That particular trip proved to be one of the outstanding highlights of my life. For the ensuing six weeks, we traveled, camped, and photographed all over the American Southwest. I met a number of other prominent photographers along the way including Philip Hyde, Art Bacon, and Bill Ratcliffe. I also learned more about Steve, more about myself, more about the American Southwest, and more about photography than I have at any time in my life, prior or since. One of the greatest things about Steve Crouch was that – despite his obvious stature as an accomplished photographer, a gifted writer, and as such, a particularly celebrated individual – he always made those around him feel as though they were no less than entirely equal to himself... whether they were, or not! He set the kind of example that anyone who knew him would be hard pressed to either deny, or match.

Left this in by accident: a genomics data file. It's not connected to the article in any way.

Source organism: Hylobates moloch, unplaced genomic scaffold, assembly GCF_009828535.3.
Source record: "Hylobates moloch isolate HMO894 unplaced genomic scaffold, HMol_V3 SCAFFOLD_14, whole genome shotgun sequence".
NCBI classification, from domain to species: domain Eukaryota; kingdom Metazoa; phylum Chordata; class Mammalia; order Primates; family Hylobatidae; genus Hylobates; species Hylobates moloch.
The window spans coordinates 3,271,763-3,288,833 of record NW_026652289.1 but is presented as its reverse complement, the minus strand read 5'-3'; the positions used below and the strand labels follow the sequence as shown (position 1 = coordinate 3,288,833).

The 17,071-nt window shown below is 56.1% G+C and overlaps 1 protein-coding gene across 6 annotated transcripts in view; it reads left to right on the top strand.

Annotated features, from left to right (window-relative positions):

Thinking back on all of this – now more than forty years later – there's no question that Steve was positively instrumental in helping me to become established as a photographer. The cumulative trust and confidence that he placed in me was both unexpected, and unprecedented. Whether he was lobbying to help me secure a teaching position with the University of California Santa Cruz Extension Photography Program – an association that I enjoyed for more than twenty-two years – and during which I even had the fortuitous opportunity to co-teach, with Steve, at a memorable Big Sur workshop where (during one of the field sessions) I would find myself standing side-by-side with the man at the base of Salmon Creek Falls... precisely at that vantage point through which my initial dream to become a photographer had first appeared – Steve effectively set me up for what has become a lifetime of inspiration and personal growth through the magic of photography. And to top it all off, he even exerted his considerable influence with the Monterey Museum of Art, in 1978, in order to facilitate and curate a two-person exhibition in the museum's main gallery that included myself, together with none other than... Edward Weston! Seriously... who does that?